Precious Jesus

"Afresh, precious, precious Jesus, I resign this body to You, for doing or suffering, for living or dying. Will You accept it? Will You use me for Your glory more than heretofore, that You may have some little return for all the benefits You have done to me? Oh, do grant this request; my heart longs for it, my spirit pleads for it; and "if You will, You can." You know the hot temptation of which I am the subject. Bring Your glory out of it, and keep me from the evil, and it shall be well." - Ruth Bryan

Thursday, August 15, 2013

Give us this day our daily bread

The Lord's Prayer by A.W. Pink

Chapter 5 - The Fourth Petition

"Give us this day our daily bread"
Matthew 6:11

We turn our attention to those petitions that more immediately concern ourselves. The fact that our Lord placed three petitions that relate directly to God’s legitimate interests first should sufficiently indicate to us that we must labor in prayer to promote the manifestative glory of God, to advance His Kingdom, and to do His will before we are permitted to supplicate for our own needs. These petitions that more immediately concern ourselves are four in number, and in them we may clearly discern an implied reference to each of the Persons of the blessed Trinity. Our temporal needs are supplied by the kindness of the Father. Our sins are forgiven through the mediation of the Son. We are preserved from temptation and delivered from evil by the gracious operations of the Holy Spirit. Let us carefully note the proportion that is observed in these last four petitions: one of them concerns our bodily needs; three relate to the concerns of the soul. This teaches us that in prayer, as in all other activities of life, temporal concerns are to be subordinated to spiritual concerns.

"Give us this day our daily bread." Perhaps it will be helpful if we begin by raising a number of questions. First, why does this request for the supply of bodily needs come before those petitions that concern the needs of the soul? Second, what is signified by, and included in, the term bread? Third, in what sense may we suitably beg God for our daily bread when we already have a supply on hand? Fourth, how can bread be a Divine gift if we earn the same by our own labors? Fifth, what is our Lord inculcating by restricting the request to "our daily bread"? Before attempting to answer these queries let us say that, with almost all of the best of the commentators, we regard the prime reference as being to material bread rather than to spiritual.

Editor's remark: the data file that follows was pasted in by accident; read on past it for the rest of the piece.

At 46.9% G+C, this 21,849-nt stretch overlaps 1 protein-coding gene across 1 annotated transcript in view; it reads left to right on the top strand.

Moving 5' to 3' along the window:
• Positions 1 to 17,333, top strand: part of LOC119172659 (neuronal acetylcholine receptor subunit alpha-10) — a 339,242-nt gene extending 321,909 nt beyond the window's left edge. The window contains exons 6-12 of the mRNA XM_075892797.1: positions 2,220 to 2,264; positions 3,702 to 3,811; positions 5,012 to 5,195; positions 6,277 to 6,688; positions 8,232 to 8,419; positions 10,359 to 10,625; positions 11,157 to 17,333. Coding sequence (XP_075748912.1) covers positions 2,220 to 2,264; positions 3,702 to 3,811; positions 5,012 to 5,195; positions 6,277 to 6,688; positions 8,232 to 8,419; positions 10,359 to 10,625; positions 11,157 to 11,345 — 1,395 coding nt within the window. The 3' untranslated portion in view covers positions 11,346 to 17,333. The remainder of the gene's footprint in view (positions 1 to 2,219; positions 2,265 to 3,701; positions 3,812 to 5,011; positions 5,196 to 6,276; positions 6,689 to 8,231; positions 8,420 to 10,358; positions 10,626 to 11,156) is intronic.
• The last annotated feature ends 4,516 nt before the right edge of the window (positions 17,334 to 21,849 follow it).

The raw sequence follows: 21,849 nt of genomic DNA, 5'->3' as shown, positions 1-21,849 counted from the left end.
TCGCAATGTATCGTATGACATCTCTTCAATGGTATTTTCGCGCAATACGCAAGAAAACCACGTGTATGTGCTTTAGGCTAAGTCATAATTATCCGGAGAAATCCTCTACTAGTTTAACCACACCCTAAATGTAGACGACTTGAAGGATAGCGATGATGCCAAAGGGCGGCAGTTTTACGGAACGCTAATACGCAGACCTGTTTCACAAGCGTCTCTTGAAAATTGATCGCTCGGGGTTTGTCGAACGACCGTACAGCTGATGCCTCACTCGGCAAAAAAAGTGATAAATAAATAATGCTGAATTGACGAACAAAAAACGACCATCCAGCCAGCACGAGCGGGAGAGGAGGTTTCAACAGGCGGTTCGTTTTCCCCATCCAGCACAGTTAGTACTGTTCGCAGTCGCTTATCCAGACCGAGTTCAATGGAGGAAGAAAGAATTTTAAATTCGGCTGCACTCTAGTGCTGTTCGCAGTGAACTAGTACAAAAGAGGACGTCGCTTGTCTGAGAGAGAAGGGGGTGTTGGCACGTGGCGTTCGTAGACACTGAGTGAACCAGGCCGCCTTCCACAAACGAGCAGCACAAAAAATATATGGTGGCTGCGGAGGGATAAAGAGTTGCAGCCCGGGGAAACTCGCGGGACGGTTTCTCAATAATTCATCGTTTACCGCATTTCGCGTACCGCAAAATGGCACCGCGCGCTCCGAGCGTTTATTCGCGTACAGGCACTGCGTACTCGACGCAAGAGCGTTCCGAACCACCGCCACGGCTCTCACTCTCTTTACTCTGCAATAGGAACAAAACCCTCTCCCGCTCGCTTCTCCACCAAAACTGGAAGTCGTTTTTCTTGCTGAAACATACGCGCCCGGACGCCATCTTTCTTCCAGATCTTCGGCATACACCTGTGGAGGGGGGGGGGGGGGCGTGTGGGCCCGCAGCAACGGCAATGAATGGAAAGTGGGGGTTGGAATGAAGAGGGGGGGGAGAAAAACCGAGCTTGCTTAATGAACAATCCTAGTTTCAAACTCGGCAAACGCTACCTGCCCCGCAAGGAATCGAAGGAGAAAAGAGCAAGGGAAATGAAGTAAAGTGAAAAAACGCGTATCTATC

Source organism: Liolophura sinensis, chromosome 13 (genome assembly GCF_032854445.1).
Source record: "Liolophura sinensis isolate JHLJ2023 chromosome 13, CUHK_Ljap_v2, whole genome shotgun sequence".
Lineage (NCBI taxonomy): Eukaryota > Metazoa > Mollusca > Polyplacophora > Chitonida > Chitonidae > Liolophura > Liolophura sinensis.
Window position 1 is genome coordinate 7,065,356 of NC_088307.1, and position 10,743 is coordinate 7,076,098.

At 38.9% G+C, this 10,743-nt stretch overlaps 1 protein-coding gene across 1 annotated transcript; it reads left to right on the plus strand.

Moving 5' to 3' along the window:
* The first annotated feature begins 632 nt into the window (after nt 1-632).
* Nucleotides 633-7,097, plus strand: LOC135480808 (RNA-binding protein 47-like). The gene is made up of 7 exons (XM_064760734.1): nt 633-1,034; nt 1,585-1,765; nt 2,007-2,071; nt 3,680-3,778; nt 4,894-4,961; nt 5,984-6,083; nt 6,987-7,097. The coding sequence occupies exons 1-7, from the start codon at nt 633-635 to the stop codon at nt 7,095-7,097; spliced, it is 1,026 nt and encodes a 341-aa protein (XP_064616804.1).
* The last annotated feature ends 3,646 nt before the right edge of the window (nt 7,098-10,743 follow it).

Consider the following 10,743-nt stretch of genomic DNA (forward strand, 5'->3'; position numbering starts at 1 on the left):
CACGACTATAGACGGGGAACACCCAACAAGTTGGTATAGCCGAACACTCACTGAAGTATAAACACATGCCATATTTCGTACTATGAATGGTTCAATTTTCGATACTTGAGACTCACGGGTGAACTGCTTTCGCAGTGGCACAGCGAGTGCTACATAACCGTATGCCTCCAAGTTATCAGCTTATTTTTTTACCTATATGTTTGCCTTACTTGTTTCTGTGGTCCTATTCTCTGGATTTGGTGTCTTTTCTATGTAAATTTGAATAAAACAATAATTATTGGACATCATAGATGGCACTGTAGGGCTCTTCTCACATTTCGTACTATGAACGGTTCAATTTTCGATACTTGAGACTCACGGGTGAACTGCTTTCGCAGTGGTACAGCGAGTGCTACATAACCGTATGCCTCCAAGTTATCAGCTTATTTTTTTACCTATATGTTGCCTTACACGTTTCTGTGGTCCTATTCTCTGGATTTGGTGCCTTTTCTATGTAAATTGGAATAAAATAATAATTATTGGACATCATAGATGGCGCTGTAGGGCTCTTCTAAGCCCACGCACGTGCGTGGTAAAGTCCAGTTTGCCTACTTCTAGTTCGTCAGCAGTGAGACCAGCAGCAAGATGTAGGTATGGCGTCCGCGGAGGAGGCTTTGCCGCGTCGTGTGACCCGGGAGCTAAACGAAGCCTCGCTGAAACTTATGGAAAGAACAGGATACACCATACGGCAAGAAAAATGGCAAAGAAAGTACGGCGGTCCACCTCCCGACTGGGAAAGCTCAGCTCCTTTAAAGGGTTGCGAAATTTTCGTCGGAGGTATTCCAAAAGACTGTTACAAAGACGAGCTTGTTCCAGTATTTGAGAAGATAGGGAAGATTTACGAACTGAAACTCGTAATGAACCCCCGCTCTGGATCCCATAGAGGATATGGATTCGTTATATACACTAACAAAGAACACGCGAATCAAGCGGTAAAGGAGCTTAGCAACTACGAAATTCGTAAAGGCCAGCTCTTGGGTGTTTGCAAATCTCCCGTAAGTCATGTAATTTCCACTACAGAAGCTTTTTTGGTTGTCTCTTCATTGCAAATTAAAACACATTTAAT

Matthew Henry has astutely pointed out that the reason this request for the supply of our physical needs heads the last four petitions is that "our natural [well being] is necessary [for] our spiritual well-being in this world." In other words, God grants to us the physical things of this life as helps to the discharge of our spiritual duties. And since they are given by Him, they are to be employed in His service. What gracious consideration God shows toward our weakness: we are unapt and unfit to perform our higher duties if deprived of the things needed for the sustenance of our bodily existence. We may also rightly infer that this petition comes first in order to promote the steady growth and strengthening of our faith. Perceiving the goodness and faithfulness of God in supplying our daily physical needs, we are encouraged and stimulated to ask for higher blessings (cf. Acts 17:25-28).

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